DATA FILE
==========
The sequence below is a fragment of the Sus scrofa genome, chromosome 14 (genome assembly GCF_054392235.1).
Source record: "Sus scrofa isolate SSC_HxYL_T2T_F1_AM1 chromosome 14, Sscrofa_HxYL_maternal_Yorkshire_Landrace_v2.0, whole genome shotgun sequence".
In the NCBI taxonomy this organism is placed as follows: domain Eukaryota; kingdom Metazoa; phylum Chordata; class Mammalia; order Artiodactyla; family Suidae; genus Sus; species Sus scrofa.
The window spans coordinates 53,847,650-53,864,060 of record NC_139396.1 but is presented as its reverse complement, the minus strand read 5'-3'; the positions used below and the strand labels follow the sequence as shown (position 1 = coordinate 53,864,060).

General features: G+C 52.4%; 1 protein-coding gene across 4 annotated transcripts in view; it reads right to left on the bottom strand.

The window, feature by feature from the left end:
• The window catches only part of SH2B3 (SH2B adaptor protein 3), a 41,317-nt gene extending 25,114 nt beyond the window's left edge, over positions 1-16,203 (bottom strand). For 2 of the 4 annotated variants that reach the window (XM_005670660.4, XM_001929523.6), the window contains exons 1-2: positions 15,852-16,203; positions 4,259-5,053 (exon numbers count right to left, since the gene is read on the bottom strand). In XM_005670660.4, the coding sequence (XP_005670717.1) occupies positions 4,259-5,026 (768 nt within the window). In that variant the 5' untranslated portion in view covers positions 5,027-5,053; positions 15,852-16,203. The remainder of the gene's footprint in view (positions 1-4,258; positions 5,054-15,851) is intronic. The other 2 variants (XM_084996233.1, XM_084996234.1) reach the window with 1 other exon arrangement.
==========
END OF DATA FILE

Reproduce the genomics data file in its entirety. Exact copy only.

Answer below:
The sequence below is a fragment of the Sus scrofa genome, chromosome 14 (genome assembly GCF_054392235.1).
Source record: "Sus scrofa isolate SSC_HxYL_T2T_F1_AM1 chromosome 14, Sscrofa_HxYL_maternal_Yorkshire_Landrace_v2.0, whole genome shotgun sequence".
In the NCBI taxonomy this organism is placed as follows: domain Eukaryota; kingdom Metazoa; phylum Chordata; class Mammalia; order Artiodactyla; family Suidae; genus Sus; species Sus scrofa.
The window spans coordinates 53,847,650-53,864,060 of record NC_139396.1 but is presented as its reverse complement, the minus strand read 5'-3'; the positions used below and the strand labels follow the sequence as shown (position 1 = coordinate 53,864,060).

General features: G+C 52.4%; 1 protein-coding gene across 4 annotated transcripts in view; it reads right to left on the bottom strand.

The window, feature by feature from the left end:
• The window catches only part of SH2B3 (SH2B adaptor protein 3), a 41,317-nt gene extending 25,114 nt beyond the window's left edge, over positions 1-16,203 (bottom strand). For 2 of the 4 annotated variants that reach the window (XM_005670660.4, XM_001929523.6), the window contains exons 1-2: positions 15,852-16,203; positions 4,259-5,053 (exon numbers count right to left, since the gene is read on the bottom strand). In XM_005670660.4, the coding sequence (XP_005670717.1) occupies positions 4,259-5,026 (768 nt within the window). In that variant the 5' untranslated portion in view covers positions 5,027-5,053; positions 15,852-16,203. The remainder of the gene's footprint in view (positions 1-4,258; positions 5,054-15,851) is intronic. The other 2 variants (XM_084996233.1, XM_084996234.1) reach the window with 1 other exon arrangement.